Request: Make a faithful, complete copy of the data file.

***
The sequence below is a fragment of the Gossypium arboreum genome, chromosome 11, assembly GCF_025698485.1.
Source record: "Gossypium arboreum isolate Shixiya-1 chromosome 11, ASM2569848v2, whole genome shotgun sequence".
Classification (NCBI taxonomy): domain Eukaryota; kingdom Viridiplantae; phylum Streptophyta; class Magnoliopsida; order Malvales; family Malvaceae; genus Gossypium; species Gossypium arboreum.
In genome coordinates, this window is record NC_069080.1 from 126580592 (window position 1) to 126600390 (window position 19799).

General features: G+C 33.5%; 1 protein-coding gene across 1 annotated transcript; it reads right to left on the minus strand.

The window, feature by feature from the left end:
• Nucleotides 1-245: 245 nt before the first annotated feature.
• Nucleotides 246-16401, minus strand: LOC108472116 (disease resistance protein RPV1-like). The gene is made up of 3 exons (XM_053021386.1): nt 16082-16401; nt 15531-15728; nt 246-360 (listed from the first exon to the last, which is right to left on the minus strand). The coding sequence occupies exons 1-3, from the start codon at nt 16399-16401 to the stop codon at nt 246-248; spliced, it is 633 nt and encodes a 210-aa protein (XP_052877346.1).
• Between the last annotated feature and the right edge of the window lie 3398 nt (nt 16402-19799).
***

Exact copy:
The sequence below is a fragment of the Gossypium arboreum genome, chromosome 11, assembly GCF_025698485.1.
Source record: "Gossypium arboreum isolate Shixiya-1 chromosome 11, ASM2569848v2, whole genome shotgun sequence".
Classification (NCBI taxonomy): domain Eukaryota; kingdom Viridiplantae; phylum Streptophyta; class Magnoliopsida; order Malvales; family Malvaceae; genus Gossypium; species Gossypium arboreum.
In genome coordinates, this window is record NC_069080.1 from 126580592 (window position 1) to 126600390 (window position 19799).

General features: G+C 33.5%; 1 protein-coding gene across 1 annotated transcript; it reads right to left on the minus strand.

The window, feature by feature from the left end:
• Nucleotides 1-245: 245 nt before the first annotated feature.
• Nucleotides 246-16401, minus strand: LOC108472116 (disease resistance protein RPV1-like). The gene is made up of 3 exons (XM_053021386.1): nt 16082-16401; nt 15531-15728; nt 246-360 (listed from the first exon to the last, which is right to left on the minus strand). The coding sequence occupies exons 1-3, from the start codon at nt 16399-16401 to the stop codon at nt 246-248; spliced, it is 633 nt and encodes a 210-aa protein (XP_052877346.1).
• Between the last annotated feature and the right edge of the window lie 3398 nt (nt 16402-19799).